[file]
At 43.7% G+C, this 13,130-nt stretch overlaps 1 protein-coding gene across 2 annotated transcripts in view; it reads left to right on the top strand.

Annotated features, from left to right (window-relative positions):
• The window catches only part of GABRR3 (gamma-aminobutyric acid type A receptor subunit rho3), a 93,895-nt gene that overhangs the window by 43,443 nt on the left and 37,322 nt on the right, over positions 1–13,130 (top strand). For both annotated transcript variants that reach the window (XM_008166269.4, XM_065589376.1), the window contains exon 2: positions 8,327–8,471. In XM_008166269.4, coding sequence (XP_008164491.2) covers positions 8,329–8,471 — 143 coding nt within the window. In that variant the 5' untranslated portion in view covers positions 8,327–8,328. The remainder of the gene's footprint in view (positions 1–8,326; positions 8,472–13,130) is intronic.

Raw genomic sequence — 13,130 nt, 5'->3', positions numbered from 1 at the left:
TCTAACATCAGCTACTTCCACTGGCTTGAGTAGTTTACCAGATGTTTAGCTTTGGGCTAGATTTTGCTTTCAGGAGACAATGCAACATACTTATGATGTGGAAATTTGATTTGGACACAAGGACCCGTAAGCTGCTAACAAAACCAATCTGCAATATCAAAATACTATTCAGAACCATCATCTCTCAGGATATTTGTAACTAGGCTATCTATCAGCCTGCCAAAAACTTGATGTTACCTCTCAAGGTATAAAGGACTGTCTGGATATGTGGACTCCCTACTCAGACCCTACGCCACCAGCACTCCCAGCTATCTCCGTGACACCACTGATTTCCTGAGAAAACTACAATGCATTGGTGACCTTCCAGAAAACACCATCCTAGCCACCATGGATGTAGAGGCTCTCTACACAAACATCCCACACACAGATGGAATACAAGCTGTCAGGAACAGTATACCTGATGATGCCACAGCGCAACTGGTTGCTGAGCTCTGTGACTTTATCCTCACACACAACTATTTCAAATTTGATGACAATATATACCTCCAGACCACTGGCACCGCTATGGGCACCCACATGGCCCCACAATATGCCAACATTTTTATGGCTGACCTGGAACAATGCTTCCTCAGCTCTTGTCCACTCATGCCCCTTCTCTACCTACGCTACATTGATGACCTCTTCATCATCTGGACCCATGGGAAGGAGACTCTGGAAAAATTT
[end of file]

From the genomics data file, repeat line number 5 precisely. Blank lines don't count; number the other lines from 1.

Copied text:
TCTAACATCAGCTACTTCCACTGGCTTGAGTAGTTTACCAGATGTTTAGCTTTGGGCTAGATTTTGCTTTCAGGAGACAATGCAACATACTTATGATGTGGAAATTTGATTTGGACACAAGGACCCGTAAGCTGCTAACAAAACCAATCTGCAATATCAAAATACTATTCAGAACCATCATCTCTCAGGATATTTGTAACTAGGCTATCTATCAGCCTGCCAAAAACTTGATGTTACCTCTCAAGGTATAAAGGACTGTCTGGATATGTGGACTCCCTACTCAGACCCTACGCCACCAGCACTCCCAGCTATCTCCGTGACACCACTGATTTCCTGAGAAAACTACAATGCATTGGTGACCTTCCAGAAAACACCATCCTAGCCACCATGGATGTAGAGGCTCTCTACACAAACATCCCACACACAGATGGAATACAAGCTGTCAGGAACAGTATACCTGATGATGCCACAGCGCAACTGGTTGCTGAGCTCTGTGACTTTATCCTCACACACAACTATTTCAAATTTGATGACAATATATACCTCCAGACCACTGGCACCGCTATGGGCACCCACATGGCCCCACAATATGCCAACATTTTTATGGCTGACCTGGAACAATGCTTCCTCAGCTCTTGTCCACTCATGCCCCTTCTCTACCTACGCTACATTGATGACCTCTTCATCATCTGGACCCATGGGAAGGAGACTCTGGAAAAATTT